Viral Lessons: What Paralysis Taught Me About Preparedness and ResponsePosted on by
Sometime in mid-August of 2010, I was bitten by a mosquito here in Decatur, Georgia. Normally, that’s not something worth mentioning, but in this instance the mosquito that bit me was carrying a virus, and that bite changed my life.
The mosquito that bit me was carrying West Nile virus (WNV). Within a few days I was diagnosed with WNV poliomyelitis—a polio-like syndrome that’s caused by severe swelling in the central nervous system. It paralyzed me from the waist down.
It was touch and go there for a while. I spent twelve weeks–five of those on a ventilator—in three different hospitals. My final stop was Atlanta’s Shepherd Center, where they specialize in rehabilitating patients with spinal cord and traumatic brain injuries.
West Nile: What are the Chances?
Most people infected with WNV are none the wiser. CDC estimates that 8 out of 10 people with WNV do not develop any symptoms. [i] That’s an 8 in 10 chance that you won’t get sick at all if you are infected.
About 1 in 5 people who are infected come down with a fever and other symptoms, such as headache, body aches, joint pains, vomiting, diarrhea, or rash, that they fully recover from.
Only a fraction of a fraction of a fraction of people infected with WNV get very sick. About 1 in 150 people experience severe, neurological illnesses, which typically manifests as meningitis inflammation of the membranes that surround the brain and spinal cord), encephalitis (inflammation of the brain), or acute flaccid paralysis (in my case, weakness of the muscles that help me breathe).[ii] That’s a little over half of one percent—chance that you’ll get as sick as I did.
The Shepherd Center’s holistic approach to disabled patient care involves teaching new wheelchair users how to be happy, have fun, and find happiness in what they have! In practice, that meant parading through the hallways for Halloween.
I loved Halloween growing up, but I wasn’t in the mood. If it was possible, hearing the plans for parade made me even less enthusiastic.
The therapists on my floor decided on a Wizard of Oz theme for our wing, and that I would play the Scarecrow. I went along with it, begrudgingly at first. I let them stuff my shirt with hay and plop a floppy hat on my head. The costume felt like an itchy, sweaty form of torture.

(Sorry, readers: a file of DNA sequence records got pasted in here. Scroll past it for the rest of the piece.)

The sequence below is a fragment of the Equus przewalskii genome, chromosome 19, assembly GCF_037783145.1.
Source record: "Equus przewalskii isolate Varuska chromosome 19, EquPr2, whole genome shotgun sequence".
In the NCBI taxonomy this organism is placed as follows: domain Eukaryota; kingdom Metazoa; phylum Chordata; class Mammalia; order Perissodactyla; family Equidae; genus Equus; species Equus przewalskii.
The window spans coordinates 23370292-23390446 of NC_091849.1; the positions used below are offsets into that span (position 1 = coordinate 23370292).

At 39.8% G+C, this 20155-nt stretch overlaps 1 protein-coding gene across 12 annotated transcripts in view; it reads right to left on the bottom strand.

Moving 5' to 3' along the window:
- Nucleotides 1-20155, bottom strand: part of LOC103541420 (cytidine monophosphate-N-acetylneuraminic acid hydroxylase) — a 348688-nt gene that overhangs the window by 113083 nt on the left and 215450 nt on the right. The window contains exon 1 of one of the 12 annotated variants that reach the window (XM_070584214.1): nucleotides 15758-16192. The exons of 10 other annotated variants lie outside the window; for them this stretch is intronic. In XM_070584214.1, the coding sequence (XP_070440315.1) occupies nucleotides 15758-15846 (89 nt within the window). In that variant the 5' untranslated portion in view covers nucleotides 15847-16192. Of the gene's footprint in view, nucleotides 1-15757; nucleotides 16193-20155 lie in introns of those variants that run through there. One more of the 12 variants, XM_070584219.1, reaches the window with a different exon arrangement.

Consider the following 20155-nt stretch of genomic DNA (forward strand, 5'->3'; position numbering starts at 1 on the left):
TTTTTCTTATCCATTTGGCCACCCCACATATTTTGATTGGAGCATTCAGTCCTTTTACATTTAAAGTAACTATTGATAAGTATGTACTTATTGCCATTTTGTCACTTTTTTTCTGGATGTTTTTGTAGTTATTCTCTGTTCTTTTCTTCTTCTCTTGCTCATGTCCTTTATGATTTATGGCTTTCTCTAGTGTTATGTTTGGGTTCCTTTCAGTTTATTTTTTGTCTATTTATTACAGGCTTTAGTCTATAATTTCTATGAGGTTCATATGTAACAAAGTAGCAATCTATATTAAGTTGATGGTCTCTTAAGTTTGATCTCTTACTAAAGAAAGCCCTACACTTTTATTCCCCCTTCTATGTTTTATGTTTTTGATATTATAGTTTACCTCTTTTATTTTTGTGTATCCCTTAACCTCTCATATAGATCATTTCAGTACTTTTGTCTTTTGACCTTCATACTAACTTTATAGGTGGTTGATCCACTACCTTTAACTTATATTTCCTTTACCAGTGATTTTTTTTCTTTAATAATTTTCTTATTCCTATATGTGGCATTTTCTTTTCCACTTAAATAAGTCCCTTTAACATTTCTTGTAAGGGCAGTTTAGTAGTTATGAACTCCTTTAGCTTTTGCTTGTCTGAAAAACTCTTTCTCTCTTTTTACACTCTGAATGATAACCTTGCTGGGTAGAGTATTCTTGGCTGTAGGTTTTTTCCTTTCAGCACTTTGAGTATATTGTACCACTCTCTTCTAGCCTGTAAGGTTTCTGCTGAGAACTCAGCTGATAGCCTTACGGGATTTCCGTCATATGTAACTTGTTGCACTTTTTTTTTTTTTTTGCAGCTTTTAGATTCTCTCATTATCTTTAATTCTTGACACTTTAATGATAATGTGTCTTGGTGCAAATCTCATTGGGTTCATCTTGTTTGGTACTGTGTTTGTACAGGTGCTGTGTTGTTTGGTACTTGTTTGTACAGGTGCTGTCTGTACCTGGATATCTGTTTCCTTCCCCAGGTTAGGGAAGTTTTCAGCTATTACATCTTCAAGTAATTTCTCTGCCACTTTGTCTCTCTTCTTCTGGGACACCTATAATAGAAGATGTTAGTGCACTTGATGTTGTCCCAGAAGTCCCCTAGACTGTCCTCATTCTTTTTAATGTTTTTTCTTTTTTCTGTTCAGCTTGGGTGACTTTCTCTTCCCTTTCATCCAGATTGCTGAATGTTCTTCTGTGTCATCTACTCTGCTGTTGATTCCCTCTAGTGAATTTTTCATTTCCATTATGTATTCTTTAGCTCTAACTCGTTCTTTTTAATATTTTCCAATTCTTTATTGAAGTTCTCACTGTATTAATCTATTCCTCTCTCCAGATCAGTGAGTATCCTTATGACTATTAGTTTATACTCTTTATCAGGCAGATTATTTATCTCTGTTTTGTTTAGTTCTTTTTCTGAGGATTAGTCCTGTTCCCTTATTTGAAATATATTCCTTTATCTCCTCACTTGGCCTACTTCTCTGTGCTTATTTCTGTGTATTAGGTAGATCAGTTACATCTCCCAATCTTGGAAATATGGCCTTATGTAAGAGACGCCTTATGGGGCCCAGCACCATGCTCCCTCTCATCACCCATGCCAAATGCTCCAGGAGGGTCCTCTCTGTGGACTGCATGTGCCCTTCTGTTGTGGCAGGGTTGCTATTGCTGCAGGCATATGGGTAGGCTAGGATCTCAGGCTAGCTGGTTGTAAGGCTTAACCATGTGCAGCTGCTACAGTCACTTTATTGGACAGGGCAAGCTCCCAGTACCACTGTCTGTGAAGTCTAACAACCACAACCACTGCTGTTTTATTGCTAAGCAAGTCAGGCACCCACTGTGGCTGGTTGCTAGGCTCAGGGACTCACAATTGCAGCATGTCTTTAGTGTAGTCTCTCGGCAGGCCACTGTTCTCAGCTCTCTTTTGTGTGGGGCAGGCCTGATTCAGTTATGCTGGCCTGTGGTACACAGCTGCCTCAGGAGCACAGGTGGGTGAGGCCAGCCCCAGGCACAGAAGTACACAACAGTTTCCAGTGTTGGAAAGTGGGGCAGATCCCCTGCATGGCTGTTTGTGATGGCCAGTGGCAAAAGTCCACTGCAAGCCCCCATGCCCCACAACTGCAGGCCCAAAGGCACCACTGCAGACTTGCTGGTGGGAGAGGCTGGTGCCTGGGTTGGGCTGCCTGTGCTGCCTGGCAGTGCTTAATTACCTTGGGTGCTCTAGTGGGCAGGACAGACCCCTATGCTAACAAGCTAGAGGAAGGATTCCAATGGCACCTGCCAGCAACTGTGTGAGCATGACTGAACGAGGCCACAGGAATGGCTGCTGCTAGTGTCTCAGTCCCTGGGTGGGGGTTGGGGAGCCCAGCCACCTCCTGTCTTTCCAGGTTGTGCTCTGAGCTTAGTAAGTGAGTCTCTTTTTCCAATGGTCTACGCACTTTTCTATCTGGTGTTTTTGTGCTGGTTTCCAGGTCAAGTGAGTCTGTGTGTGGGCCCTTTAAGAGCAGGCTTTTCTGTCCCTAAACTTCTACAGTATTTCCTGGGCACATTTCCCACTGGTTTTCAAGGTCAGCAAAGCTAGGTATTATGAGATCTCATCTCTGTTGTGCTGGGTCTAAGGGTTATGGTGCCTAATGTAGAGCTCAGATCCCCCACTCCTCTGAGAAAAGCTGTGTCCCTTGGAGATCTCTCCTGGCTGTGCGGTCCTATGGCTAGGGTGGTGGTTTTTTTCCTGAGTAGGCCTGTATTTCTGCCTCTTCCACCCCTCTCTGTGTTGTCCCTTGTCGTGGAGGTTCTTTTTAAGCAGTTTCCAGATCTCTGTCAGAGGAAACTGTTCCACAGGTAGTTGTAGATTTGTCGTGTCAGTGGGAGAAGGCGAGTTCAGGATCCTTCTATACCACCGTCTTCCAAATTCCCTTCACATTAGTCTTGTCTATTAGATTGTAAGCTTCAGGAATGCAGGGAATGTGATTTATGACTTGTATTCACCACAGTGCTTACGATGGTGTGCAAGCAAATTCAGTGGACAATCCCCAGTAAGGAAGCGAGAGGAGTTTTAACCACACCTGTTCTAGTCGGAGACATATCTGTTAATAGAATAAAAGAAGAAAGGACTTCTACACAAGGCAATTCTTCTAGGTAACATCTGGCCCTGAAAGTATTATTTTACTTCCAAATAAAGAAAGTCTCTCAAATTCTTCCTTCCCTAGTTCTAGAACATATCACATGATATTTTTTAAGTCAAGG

I see now that the parade was a distraction from my disability. Laughing with and even at one another are important parts of life. When you’re newly disabled, it helps to be shown that it’s still possible to have a good time even if you’re in a wheelchair.
What I’m Trying to Say is …
What’s the point of my story? It’s not to make you feel bad for me or to scare you into wearing insect repellent; although, that wouldn’t be such a bad outcome. The point that I’m trying to make is twofold. Wearing insect repellent could have prevented me from catching West Nile virus, but the fact that I almost died from it was just as much of a fluke as anything else.
When I share my story with people, they often recoil in shock or say, “I’m so sorry that this happened to you.” My response is always the same. I tell them not to be sorry. My story is one of survival rather than loss. My experience taught me to be more vigilant in terms of preparedness, but also to be resourceful in my mental and emotional responses. Life is really is whatever we chose to make it. Do your best. Try to be prepared for the unexpected and make the most of what you have at your disposal.
Protect Yourself from Mosquitoes: Fight the Bite!
The best way to avoid getting any mosquito-borne virus is to avoid getting bitten by mosquitoes. Prepare your health to “Fight the Bite” after a major disaster, such as a hurricane, and throughout mosquito season. Here are some steps you can take to prepare and protect your health:
- In addition to personal health products such as water purification tablets, hand sanitizer and sunscreen, include an Environmental Protection Agency (EPA)-registered insect repellent in your emergency supplies kit.
- Research your EPA-registered insect repellent options. Find an insect repellent that meets your needs and contains one of the following active ingredients: DEET, picaridin, IR3535, oil of lemon eucalyptus, para-menthane-diol, or 2-undecanone.
- Wear long-sleeved shirts and pants. Treat your clothing and gear, including boots, socks, and pants, with 0.5% permethrin.
- Remove standing water from around the house. Empty, turn over, cover, or throw out any items that hold water like tires, buckets, planters, toys, pools, birdbaths, flower pots, or trash containers once a week.
Thanks in advance for your questions and comments on this Public Health Matters post. Please note that the CDC does not give personal medical advice. If you are concerned you have a disease or condition, talk to your doctor.
Have a question for CDC? CDC-INFO (http://www.cdc.gov/cdc-info/index.html) offers live agents by phone and email to help you find the latest, reliable, and science-based health information on more than 750 health topics.
- Page last reviewed:October 24, 2019
- Page last updated:October 24, 2019
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